The Earned Inome Tax Credit (EITC) - a credit, not a deduction

By Edwin S. Rubenstein
Volume 28, Number 2 (Winter 2018)
Issue theme: "Taxpayers Fund Illegal Aliens - The Earned Income Tax Credit Scam"

A tax credit reduces tax payments dollar for dollar. A tax deduction, by contrast reduces taxable income dollar for dollar. A deduction’s impact on tax liability depends on the taxpayer’s marginal tax rate—the lower the rate, the less the tax reduction.

The lowest federal income tax rate in tax year 2017 was 10 percent. It applied to joint returns with taxable income under $18,650. For taxpayers in this bracket, a $1,000 deduction lowers tax liability by $100 (10 percent of $1,000), while a $1,000 credit lowers tax liability by the full $1,000.

EITC is a refundable tax credit. Refundable tax credits can generate a negative income tax liability, where the taxpayer’s income tax refund exceeds his income tax payment. In this way, refundable credits are a form of negative income tax.

The following example highlights the difference between a refundable credit like EITC and a tax deduction of equal amount.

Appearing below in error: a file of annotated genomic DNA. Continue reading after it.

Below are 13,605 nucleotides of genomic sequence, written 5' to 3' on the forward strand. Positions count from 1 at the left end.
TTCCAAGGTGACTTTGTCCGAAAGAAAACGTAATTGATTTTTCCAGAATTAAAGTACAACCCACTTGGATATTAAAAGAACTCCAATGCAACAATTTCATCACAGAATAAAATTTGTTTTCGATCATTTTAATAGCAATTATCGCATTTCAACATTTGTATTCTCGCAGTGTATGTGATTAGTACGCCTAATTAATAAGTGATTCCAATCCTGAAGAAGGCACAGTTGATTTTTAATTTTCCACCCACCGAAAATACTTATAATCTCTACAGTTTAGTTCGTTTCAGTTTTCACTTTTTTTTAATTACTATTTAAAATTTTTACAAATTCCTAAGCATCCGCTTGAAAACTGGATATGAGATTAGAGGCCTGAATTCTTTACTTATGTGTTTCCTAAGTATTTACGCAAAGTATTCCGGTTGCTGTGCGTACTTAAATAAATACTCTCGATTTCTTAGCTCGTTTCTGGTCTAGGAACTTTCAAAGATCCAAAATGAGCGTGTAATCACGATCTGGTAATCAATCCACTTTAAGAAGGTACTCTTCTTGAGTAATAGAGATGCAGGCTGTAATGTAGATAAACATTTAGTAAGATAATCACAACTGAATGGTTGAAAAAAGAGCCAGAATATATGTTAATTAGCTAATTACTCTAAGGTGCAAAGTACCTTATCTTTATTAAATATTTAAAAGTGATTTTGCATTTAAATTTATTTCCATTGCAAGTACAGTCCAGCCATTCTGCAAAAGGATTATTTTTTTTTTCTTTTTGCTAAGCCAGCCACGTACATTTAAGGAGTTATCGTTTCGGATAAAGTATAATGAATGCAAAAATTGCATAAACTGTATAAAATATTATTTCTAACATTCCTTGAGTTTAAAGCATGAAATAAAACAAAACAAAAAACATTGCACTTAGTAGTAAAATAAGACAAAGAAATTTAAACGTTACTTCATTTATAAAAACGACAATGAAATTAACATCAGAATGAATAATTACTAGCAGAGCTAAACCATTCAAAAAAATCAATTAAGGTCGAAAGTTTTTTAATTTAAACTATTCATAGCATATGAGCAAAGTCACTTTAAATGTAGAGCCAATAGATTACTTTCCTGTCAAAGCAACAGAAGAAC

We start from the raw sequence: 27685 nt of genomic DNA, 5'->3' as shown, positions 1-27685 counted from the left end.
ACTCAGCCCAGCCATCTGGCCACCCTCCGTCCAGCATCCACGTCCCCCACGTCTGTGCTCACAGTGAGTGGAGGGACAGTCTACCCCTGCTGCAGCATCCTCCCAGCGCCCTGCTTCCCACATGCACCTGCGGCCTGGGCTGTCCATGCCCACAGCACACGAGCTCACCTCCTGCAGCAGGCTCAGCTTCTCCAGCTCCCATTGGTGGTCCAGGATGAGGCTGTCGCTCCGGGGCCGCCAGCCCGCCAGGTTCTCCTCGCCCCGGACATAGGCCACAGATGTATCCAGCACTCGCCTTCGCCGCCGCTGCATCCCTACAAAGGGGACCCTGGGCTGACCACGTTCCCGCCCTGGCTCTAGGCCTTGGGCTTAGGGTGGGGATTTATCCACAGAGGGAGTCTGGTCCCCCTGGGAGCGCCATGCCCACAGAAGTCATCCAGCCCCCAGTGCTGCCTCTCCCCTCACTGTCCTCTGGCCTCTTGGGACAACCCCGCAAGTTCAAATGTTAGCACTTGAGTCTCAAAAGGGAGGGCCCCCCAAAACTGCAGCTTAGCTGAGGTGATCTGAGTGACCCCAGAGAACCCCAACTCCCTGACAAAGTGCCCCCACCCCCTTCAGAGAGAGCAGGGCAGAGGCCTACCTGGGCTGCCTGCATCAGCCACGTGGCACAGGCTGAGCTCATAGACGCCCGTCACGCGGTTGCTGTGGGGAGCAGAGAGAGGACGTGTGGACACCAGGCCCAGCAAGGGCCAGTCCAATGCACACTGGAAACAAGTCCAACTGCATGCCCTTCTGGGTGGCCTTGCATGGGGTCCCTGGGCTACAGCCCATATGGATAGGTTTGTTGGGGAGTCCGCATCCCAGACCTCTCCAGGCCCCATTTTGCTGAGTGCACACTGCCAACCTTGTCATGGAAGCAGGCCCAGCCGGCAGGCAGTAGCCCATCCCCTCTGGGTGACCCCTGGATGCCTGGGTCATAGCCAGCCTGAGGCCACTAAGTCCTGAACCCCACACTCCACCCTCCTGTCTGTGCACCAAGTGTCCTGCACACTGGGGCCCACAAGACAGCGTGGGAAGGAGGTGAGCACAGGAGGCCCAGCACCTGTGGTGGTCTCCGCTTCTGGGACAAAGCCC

Assume a family with two children has taxable income of $18,000. Their federal income tax liability is $1,800 (10 percent of $18,000.)

A $4,000 tax deduction reduces the family’s taxable income to $14,000, and cuts its tax liability to $1,400—a reduction of $400.

A $4,000 refundable tax credit reduces the family’s tax liability by $4,000. This is more than the family’s tax bill. So after paying taxes of $1,800, the family receives a check for $4,000. Their net tax payment is therefore negative $2,200.

Bottom line
: A $4,000 deduction reduces this family’s tax liability from $1,800 to $1,400. A $4,000 refundable credit eliminates the family’s tax liability completely, paying them $2,200 over and above the $1,800 they paid in taxes.

About the author

Edwin S. Rubenstein, a regular contributor to The Social Contract, is president of ESR Research, economic consultants. As a journalist, Mr. Rubenstein was a contributing editor at Forbes and economics editor at National Review, where his “Right Data” column was featured for more than a decade. He is the author of  The Earned Income Tax Credit and Illegal Immigration: A Study in Fraud, Abuse, and Liberal Activism.